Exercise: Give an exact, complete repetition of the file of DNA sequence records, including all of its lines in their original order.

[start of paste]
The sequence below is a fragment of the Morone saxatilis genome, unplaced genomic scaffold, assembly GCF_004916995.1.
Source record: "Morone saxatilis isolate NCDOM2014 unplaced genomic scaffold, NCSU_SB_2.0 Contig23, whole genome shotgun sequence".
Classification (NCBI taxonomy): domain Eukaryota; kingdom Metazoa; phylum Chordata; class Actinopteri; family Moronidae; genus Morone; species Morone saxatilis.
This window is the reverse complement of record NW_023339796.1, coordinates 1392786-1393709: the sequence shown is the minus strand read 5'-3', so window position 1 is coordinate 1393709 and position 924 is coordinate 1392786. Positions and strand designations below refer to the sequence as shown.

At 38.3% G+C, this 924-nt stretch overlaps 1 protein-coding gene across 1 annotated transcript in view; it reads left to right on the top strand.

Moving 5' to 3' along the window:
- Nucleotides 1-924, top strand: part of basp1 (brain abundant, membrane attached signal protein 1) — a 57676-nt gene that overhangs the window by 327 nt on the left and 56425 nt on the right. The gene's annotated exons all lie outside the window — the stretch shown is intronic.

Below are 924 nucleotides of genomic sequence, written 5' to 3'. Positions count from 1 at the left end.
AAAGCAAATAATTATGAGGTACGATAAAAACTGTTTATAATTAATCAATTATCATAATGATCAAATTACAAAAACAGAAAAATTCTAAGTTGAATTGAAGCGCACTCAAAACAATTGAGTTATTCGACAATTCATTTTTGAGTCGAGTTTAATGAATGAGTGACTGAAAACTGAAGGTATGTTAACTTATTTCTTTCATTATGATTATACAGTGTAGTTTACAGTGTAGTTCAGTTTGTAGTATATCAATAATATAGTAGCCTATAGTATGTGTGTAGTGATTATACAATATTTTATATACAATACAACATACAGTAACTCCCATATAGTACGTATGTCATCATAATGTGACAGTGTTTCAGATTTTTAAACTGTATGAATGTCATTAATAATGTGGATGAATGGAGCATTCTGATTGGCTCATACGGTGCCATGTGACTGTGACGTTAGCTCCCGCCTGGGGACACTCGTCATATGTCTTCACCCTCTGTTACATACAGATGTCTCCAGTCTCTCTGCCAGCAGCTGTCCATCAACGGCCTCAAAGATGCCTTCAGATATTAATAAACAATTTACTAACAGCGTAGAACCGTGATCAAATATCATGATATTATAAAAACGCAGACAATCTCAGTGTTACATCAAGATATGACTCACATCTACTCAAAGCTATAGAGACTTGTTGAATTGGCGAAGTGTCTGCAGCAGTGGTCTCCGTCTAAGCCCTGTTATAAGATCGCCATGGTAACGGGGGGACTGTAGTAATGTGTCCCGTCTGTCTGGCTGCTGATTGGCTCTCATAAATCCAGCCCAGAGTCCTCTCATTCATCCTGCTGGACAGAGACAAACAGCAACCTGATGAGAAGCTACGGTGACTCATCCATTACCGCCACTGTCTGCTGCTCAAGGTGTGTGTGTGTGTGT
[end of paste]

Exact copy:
The sequence below is a fragment of the Morone saxatilis genome, unplaced genomic scaffold, assembly GCF_004916995.1.
Source record: "Morone saxatilis isolate NCDOM2014 unplaced genomic scaffold, NCSU_SB_2.0 Contig23, whole genome shotgun sequence".
Classification (NCBI taxonomy): domain Eukaryota; kingdom Metazoa; phylum Chordata; class Actinopteri; family Moronidae; genus Morone; species Morone saxatilis.
This window is the reverse complement of record NW_023339796.1, coordinates 1392786-1393709: the sequence shown is the minus strand read 5'-3', so window position 1 is coordinate 1393709 and position 924 is coordinate 1392786. Positions and strand designations below refer to the sequence as shown.

At 38.3% G+C, this 924-nt stretch overlaps 1 protein-coding gene across 1 annotated transcript in view; it reads left to right on the top strand.

Moving 5' to 3' along the window:
- Nucleotides 1-924, top strand: part of basp1 (brain abundant, membrane attached signal protein 1) — a 57676-nt gene that overhangs the window by 327 nt on the left and 56425 nt on the right. The gene's annotated exons all lie outside the window — the stretch shown is intronic.

Below are 924 nucleotides of genomic sequence, written 5' to 3'. Positions count from 1 at the left end.
AAAGCAAATAATTATGAGGTACGATAAAAACTGTTTATAATTAATCAATTATCATAATGATCAAATTACAAAAACAGAAAAATTCTAAGTTGAATTGAAGCGCACTCAAAACAATTGAGTTATTCGACAATTCATTTTTGAGTCGAGTTTAATGAATGAGTGACTGAAAACTGAAGGTATGTTAACTTATTTCTTTCATTATGATTATACAGTGTAGTTTACAGTGTAGTTCAGTTTGTAGTATATCAATAATATAGTAGCCTATAGTATGTGTGTAGTGATTATACAATATTTTATATACAATACAACATACAGTAACTCCCATATAGTACGTATGTCATCATAATGTGACAGTGTTTCAGATTTTTAAACTGTATGAATGTCATTAATAATGTGGATGAATGGAGCATTCTGATTGGCTCATACGGTGCCATGTGACTGTGACGTTAGCTCCCGCCTGGGGACACTCGTCATATGTCTTCACCCTCTGTTACATACAGATGTCTCCAGTCTCTCTGCCAGCAGCTGTCCATCAACGGCCTCAAAGATGCCTTCAGATATTAATAAACAATTTACTAACAGCGTAGAACCGTGATCAAATATCATGATATTATAAAAACGCAGACAATCTCAGTGTTACATCAAGATATGACTCACATCTACTCAAAGCTATAGAGACTTGTTGAATTGGCGAAGTGTCTGCAGCAGTGGTCTCCGTCTAAGCCCTGTTATAAGATCGCCATGGTAACGGGGGGACTGTAGTAATGTGTCCCGTCTGTCTGGCTGCTGATTGGCTCTCATAAATCCAGCCCAGAGTCCTCTCATTCATCCTGCTGGACAGAGACAAACAGCAACCTGATGAGAAGCTACGGTGACTCATCCATTACCGCCACTGTCTGCTGCTCAAGGTGTGTGTGTGTGTGT